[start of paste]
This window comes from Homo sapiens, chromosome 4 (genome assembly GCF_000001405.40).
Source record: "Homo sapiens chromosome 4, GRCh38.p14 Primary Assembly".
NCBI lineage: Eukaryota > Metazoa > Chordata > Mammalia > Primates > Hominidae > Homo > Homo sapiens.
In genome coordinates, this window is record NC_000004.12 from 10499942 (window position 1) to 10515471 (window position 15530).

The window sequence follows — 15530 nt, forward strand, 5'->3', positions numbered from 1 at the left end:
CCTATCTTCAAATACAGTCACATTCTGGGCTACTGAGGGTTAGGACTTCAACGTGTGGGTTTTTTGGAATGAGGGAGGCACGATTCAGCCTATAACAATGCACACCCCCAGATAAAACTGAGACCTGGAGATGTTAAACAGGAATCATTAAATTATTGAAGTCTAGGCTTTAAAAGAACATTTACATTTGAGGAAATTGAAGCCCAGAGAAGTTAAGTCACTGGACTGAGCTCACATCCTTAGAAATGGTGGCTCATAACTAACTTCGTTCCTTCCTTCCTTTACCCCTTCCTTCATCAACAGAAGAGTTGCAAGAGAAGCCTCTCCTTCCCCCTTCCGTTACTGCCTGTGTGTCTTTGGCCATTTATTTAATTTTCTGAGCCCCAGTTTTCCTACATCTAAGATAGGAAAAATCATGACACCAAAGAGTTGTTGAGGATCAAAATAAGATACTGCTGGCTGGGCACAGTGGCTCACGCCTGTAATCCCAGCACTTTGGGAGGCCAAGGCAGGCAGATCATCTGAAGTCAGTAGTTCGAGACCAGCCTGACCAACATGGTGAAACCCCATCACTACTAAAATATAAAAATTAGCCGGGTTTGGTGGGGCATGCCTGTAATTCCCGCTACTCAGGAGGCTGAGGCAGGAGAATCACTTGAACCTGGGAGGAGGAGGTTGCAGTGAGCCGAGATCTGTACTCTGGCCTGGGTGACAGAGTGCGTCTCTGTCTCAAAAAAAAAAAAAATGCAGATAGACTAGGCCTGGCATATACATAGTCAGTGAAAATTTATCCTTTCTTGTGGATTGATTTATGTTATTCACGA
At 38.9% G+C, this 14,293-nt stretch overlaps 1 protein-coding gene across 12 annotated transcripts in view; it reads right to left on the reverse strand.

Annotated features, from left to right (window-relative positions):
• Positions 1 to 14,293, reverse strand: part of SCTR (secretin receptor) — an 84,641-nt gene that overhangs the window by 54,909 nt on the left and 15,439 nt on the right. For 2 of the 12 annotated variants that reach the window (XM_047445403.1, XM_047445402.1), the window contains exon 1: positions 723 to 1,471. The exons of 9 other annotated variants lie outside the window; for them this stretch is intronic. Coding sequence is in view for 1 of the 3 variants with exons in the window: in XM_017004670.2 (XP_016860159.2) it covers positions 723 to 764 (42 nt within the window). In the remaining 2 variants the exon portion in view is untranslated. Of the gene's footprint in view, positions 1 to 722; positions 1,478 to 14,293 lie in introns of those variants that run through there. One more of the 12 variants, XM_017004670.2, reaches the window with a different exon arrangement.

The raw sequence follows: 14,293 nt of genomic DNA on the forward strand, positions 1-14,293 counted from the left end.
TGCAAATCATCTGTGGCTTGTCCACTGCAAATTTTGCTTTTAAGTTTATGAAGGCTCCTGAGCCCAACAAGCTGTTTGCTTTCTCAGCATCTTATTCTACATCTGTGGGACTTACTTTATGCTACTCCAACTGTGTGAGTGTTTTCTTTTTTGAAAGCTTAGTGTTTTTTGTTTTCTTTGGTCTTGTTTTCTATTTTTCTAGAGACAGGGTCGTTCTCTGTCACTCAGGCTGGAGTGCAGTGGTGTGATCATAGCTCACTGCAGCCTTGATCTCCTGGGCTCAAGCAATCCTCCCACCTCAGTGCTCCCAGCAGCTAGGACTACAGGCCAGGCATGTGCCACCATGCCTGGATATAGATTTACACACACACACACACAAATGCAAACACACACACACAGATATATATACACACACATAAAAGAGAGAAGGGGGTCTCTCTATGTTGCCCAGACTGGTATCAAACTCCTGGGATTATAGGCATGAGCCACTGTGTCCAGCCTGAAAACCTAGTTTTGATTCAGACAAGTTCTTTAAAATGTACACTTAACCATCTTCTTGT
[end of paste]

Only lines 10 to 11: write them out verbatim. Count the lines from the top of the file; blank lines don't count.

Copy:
The raw sequence follows: 14,293 nt of genomic DNA on the forward strand, positions 1-14,293 counted from the left end.
TGCAAATCATCTGTGGCTTGTCCACTGCAAATTTTGCTTTTAAGTTTATGAAGGCTCCTGAGCCCAACAAGCTGTTTGCTTTCTCAGCATCTTATTCTACATCTGTGGGACTTACTTTATGCTACTCCAACTGTGTGAGTGTTTTCTTTTTTGAAAGCTTAGTGTTTTTTGTTTTCTTTGGTCTTGTTTTCTATTTTTCTAGAGACAGGGTCGTTCTCTGTCACTCAGGCTGGAGTGCAGTGGTGTGATCATAGCTCACTGCAGCCTTGATCTCCTGGGCTCAAGCAATCCTCCCACCTCAGTGCTCCCAGCAGCTAGGACTACAGGCCAGGCATGTGCCACCATGCCTGGATATAGATTTACACACACACACACACAAATGCAAACACACACACACAGATATATATACACACACATAAAAGAGAGAAGGGGGTCTCTCTATGTTGCCCAGACTGGTATCAAACTCCTGGGATTATAGGCATGAGCCACTGTGTCCAGCCTGAAAACCTAGTTTTGATTCAGACAAGTTCTTTAAAATGTACACTTAACCATCTTCTTGT